Bite-sized History

Published in Issue 5 (September/October 2016), News, Volume 24

By Tony Canavan

A different 1916 commemoration
For Carlingford Lough this is the centenary of the collision of the steamships Connemara and Retriever with the loss of 97 lives on the stormy night of 3 November 1916. The Connemara was outbound from Greenore to Holyhead with passengers and livestock. The Retriever was inbound from Garston, near Liverpool, to Newry with a cargo of coal. The night was foul and the seas mountainous, driven by a westerly gale and a fast-ebbing tide. The ships collided in the narrow channel near Haulbowline Lighthouse at the mouth of Carlingford Lough. The Retriever’s unstable cargo had shifted and, driven by a sudden gust, she struck the Connemara amidships. The Connemara sank in seven minutes; the Retriever lasted about fifteen minutes longer. The inrush of water caused the boilers on both ships to explode. Today the ships’ remains lie in only 6m of water. A ceremony is planned in Newry in November to commemorate the tragedy.

Francis Sheehy Skeffington with his wife Hanna in August 1912. (NLI)

Francis Sheehy Skeffington with his wife Hanna in August 1912. (NLI)

A Blue Plaque for Francis Sheehy Skeffington
Francis Sheehy Skeffington, the pacifist and writer, was executed on the order of Captain J.C. Bowen-Colthurst in Portobello Barracks, Rathmines, during the 1916 Rising. He was originally from Ballykinlar, Co. Down, and spent his early years in Bailieborough, Co. Cavan, where his father was a district schools inspector. He added Sheehy to his own name on marrying fellow feminist and campaigner Hanna Sheehy in 1903. To mark the centenary of his death, the Ulster History Circle erected a Blue Plaque in his honour in Bailieborough. The plaque commemorates him as a nationalist, pacifist, feminist and socialist.

Photographic BAP
Photographs of Ireland from the nineteenth century to the present are being digitised by the Belfast Archives Project (BAP) following a grant from the British Heritage Lottery Fund and the Arts Council of Northern Ireland. The images number c. 150,000 and depict scenes from across Ireland. Perhaps most interesting are the photographs depicting events and ordinary life during the years of the Troubles in Belfast, which are a significant part of the collection.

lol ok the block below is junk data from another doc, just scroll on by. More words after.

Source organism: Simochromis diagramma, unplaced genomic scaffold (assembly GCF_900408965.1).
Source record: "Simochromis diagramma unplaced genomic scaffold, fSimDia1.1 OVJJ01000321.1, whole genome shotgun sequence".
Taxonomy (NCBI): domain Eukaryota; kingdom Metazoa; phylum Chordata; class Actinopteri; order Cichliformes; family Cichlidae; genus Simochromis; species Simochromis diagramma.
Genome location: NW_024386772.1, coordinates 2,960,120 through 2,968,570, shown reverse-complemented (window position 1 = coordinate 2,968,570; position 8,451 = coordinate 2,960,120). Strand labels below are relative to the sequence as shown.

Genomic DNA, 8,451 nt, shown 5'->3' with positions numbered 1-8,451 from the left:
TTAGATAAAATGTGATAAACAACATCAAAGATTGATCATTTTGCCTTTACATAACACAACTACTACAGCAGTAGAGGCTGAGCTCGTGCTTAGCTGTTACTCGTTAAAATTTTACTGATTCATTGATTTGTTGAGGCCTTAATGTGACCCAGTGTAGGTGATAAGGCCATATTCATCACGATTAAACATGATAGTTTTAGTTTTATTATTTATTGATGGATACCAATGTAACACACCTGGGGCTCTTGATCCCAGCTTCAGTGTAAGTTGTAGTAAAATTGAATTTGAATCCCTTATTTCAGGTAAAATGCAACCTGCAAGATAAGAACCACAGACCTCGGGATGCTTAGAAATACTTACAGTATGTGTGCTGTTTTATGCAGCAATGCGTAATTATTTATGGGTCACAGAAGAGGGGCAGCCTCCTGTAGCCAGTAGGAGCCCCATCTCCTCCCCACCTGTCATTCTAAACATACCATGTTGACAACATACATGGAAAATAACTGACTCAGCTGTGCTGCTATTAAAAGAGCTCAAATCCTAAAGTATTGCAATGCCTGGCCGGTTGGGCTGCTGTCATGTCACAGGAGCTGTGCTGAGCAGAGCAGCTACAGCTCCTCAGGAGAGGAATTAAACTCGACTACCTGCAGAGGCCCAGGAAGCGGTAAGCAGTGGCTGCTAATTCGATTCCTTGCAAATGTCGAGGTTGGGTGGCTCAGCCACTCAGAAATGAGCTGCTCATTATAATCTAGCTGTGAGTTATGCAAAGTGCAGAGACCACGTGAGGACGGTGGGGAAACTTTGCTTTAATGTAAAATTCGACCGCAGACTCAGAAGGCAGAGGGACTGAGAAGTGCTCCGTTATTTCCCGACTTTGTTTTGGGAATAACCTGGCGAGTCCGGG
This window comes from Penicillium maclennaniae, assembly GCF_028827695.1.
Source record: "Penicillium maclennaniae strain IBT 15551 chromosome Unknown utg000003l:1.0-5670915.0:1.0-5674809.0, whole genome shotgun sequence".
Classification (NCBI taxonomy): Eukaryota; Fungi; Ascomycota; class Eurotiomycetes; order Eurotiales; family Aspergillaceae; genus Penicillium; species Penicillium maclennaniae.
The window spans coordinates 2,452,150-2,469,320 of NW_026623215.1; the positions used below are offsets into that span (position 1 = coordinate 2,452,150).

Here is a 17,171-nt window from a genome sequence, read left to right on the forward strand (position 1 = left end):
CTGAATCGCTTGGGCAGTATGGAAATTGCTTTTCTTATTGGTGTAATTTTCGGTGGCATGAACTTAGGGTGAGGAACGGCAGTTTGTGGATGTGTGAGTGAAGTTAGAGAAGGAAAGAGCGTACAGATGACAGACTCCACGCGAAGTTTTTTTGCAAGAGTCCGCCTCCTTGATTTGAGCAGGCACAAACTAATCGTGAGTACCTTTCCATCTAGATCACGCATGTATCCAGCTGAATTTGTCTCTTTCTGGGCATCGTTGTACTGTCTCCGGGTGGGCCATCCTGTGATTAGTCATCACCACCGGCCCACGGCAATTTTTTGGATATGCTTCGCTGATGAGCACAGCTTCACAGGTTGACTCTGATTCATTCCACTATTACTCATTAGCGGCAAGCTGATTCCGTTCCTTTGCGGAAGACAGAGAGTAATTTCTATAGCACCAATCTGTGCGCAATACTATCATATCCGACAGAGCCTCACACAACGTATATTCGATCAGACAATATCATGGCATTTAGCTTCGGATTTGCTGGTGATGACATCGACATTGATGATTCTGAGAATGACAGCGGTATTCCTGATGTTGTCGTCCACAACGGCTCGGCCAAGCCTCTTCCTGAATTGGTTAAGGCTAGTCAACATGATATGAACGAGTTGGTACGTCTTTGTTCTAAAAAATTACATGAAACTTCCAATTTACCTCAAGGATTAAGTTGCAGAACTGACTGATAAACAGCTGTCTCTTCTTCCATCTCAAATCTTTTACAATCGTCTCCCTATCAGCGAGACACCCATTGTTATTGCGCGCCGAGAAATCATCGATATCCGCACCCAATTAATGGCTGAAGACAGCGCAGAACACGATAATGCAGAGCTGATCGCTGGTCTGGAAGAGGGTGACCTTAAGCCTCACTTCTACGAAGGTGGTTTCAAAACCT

See http://www.belfastarchiveproject.com/ .

Stories from the Somme
The Belfast Somme 100 project has launched its programme to commemorate the centenary of the First World War battle in which the 36th (Ulster) Division played a prominent part. It will run for 141 days, as long as the Somme campaign itself, and will focus on the stories of the ‘ordinary’ soldiers who took part. Through concerts, films, lectures, readings and walks at venues across Northern Ireland and elsewhere, the project is focusing on the personalities and stories associated with the Somme in the context of the social and political history of Ireland then and subsequently of Northern Ireland. It aims to focus on previously overlooked or submerged stories and personal connections that many people in the North still have with this episode.
See http://www.belfastsomme100.com .

Crowning glory
Tullaghoge Fort in County Tyrone, the ancient site where the O’Neill kings of Ulster were installed, is now open to the public. Archaeological digs conducted there in 2014 and 2015 uncovered evidence of a medieval settlement. The site now has interpretative panels and a reconstruction of the stone throne—destroyed by the English in the sixteenth century—on which the kings of Ulster sat. This work at Tullaghoge was carried out to mark the 400th anniversary of the death of Hugh O’Neill, the last Great O’Neill to be inaugurated there.

W.T. Cosgrave officially opening the newly restored GPO in July 1929. (Getty Images)

W.T. Cosgrave officially opening the newly restored GPO in July 1929. (Getty Images)

W.T. Cosgrave Papers
In collaboration with UCD Archives, the W.T. Cosgrave Papers have been fully catalogued and digitised. In December 2014, former taoiseach Liam Cosgrave donated the papers of his late father to the Royal Irish Academy. A collaboration with UCD Archives enabled the arrangement, cataloguing and digitisation of the collection, with digital records now being available at UCD and the Academy. Correspondence forms the bulk of the papers, with many letters relating to Cosgrave’s retirement from politics in 1944. Correspondents include Douglas Hyde, Oliver St John Gogarty, George Sigerson, Frank Duff, Thomas Bodkin, Sir John Lavery, Lord Powerscourt, Seán Lemass, Dan Breen and General Richard Mulcahy.
See https://www.ria.ie/w-t-cosgrave-papers.

A 50th anniversary? … Maybe not
It is generally accepted that in 1966, in response to the ‘over the top’ 50th anniversary commemorations of the 1916 Rising, the notorious loyalist-turned-peacemaker Gusty Spence set up a terrorist organisation called the Ulster Volunteer Force in honour of the original paramilitary force that resisted Home Rule prior to 1914. In 1966 Spence’s UVF murdered three people. The 50th anniversary, however, has given rise to new information that calls into question this account of events. Roy Garland, Spence’s biographer, has revealed that Spence was in fact sworn into an already existing organisation by some older men ‘down the country’, suggesting that the original UVF continued to have a clandestine existence after the establishment of Northern Ireland.

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